Out of interest, as well as looking at the bird’s eye view of the city, are you also looking at the water distribution system which is in need of an upgrade?

Everything. We know that given the predictions for sea level rise and climate change, we know that there are some parts of our city which could be at risk in the future, South Dunedin is one because it is very low lying and our coastal communities are others. Now, if we are thinking in investing in extra infrastructure in those areas like repairing water pipes and sewers, we need to be saying, what we are putting in the ground is meant to last forty or fifty years, but is this area still going to be utilized for this purpose in fifty years time given the projected changes to the sea and to the climate. You have to look way ahead in order to make intelligent, infrastructure decisions now.

The Stadium is obviously something you will be taking into consideration in terms of the ongoing infrastructure of the city, are you looking forward to it opening?

It is certainly going to be quite an experience for spectators. Simply because, the edge of the field is so close to the seats and then the seats rake up quite steeply so when you are halfway up the stand, you actually feel like you are looking into the game than across the stadium at it.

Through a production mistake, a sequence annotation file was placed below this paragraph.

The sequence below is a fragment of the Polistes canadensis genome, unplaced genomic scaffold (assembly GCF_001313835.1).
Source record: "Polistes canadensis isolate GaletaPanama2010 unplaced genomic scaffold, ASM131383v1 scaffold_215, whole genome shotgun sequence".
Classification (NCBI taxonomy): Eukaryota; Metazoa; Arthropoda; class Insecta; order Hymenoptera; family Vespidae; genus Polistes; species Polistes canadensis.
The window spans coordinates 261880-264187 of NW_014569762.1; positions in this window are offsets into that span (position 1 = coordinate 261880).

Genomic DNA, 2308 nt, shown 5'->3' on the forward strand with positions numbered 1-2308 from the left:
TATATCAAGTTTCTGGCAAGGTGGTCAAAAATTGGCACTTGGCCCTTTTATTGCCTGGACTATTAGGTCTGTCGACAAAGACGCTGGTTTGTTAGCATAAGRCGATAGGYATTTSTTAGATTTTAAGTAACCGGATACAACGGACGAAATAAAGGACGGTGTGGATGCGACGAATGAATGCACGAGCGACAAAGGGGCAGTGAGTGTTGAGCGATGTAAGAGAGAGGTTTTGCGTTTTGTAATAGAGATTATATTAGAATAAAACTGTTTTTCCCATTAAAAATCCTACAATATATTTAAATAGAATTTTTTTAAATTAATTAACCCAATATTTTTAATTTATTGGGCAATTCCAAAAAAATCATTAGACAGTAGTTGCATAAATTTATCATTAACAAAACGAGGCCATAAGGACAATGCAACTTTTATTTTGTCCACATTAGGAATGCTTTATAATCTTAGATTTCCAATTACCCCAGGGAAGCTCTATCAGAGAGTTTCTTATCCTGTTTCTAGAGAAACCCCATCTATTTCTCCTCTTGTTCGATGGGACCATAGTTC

That is a point of view of the Stadium I haven’t heard yet, so you understand everything is on schedule?

It will be pretty tight, but I am confident everything will be ready.

There are a number of teams coming down to play here now, who will you support?

I have some ancestoral ties to England and Ireland. But I think I will be supporting the All Blacks actually. I’ve got a soft spot for the Argentinians, though.

Will you be going to Elton John when he comes?

Absolutely. I’ll be there.

How do you see Dunedin’s role in supporting the Christchurch rebuild developing over the next few years?

I see it in the South Island context which  maintain services and facilities for the rest of the South Island. The reason I say that, it sounds a bit odd is that the losses from Christchurch are not just in Christchurch, they are being felt by the whole of the South Island. For instance, tourism numbers are down in Queenstown because a lot of the tourists used to come in Jumbos into Christchurch, they would overnight in a hotel there and would go on. Well, there are no hotels for them to overnight in so a lot of them are going to Auckland and they’re not necessarily coming to the South Island at all. What that tells us is that it is the whole of the South Island’s problem.

Christchurch was an infrastructural and distribution centre, now with it out of commission, some of the other towns have to pick up some of the slack. It is not a matter of poaching anyone’s business, it is about maintaining the facilities and services so that the whole of the South Island keeps going. So I see our role as partly that, but offering an alternative in the meantime for various things as Christchurch is being rebuilt.